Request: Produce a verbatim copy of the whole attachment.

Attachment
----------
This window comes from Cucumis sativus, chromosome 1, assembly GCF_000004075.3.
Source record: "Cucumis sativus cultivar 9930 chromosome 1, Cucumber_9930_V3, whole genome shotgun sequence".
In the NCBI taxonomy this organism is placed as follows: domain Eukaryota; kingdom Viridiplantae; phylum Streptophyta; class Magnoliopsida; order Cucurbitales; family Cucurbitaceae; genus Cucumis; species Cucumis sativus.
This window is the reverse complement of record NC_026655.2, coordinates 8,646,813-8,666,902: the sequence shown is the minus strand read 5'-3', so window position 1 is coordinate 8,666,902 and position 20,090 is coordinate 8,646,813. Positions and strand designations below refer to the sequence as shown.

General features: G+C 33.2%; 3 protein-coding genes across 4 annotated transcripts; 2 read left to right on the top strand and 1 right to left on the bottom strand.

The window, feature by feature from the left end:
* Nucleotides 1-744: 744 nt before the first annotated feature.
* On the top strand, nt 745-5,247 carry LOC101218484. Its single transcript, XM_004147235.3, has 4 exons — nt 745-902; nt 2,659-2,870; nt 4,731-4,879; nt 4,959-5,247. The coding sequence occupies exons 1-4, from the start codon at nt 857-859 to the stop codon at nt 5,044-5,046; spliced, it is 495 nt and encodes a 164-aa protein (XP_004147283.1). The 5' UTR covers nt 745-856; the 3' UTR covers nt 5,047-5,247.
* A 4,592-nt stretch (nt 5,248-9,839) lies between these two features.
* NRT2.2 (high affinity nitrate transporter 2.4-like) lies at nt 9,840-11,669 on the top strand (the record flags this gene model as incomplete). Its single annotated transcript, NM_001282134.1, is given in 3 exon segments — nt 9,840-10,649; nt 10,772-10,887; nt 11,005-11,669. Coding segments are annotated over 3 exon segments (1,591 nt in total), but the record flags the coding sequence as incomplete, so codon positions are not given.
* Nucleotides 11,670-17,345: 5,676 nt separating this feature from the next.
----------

This window comes from Cucumis sativus, chromosome 1, assembly GCF_000004075.3.
Source record: "Cucumis sativus cultivar 9930 chromosome 1, Cucumber_9930_V3, whole genome shotgun sequence".
In the NCBI taxonomy this organism is placed as follows: domain Eukaryota; kingdom Viridiplantae; phylum Streptophyta; class Magnoliopsida; order Cucurbitales; family Cucurbitaceae; genus Cucumis; species Cucumis sativus.
This window is the reverse complement of record NC_026655.2, coordinates 8,646,813-8,666,902: the sequence shown is the minus strand read 5'-3', so window position 1 is coordinate 8,666,902 and position 20,090 is coordinate 8,646,813. Positions and strand designations below refer to the sequence as shown.

General features: G+C 33.2%; 3 protein-coding genes across 4 annotated transcripts; 2 read left to right on the top strand and 1 right to left on the bottom strand.

The window, feature by feature from the left end:
* Nucleotides 1-744: 744 nt before the first annotated feature.
* On the top strand, nt 745-5,247 carry LOC101218484. Its single transcript, XM_004147235.3, has 4 exons — nt 745-902; nt 2,659-2,870; nt 4,731-4,879; nt 4,959-5,247. The coding sequence occupies exons 1-4, from the start codon at nt 857-859 to the stop codon at nt 5,044-5,046; spliced, it is 495 nt and encodes a 164-aa protein (XP_004147283.1). The 5' UTR covers nt 745-856; the 3' UTR covers nt 5,047-5,247.
* A 4,592-nt stretch (nt 5,248-9,839) lies between these two features.
* NRT2.2 (high affinity nitrate transporter 2.4-like) lies at nt 9,840-11,669 on the top strand (the record flags this gene model as incomplete). Its single annotated transcript, NM_001282134.1, is given in 3 exon segments — nt 9,840-10,649; nt 10,772-10,887; nt 11,005-11,669. Coding segments are annotated over 3 exon segments (1,591 nt in total), but the record flags the coding sequence as incomplete, so codon positions are not given.
* Nucleotides 11,670-17,345: 5,676 nt separating this feature from the next.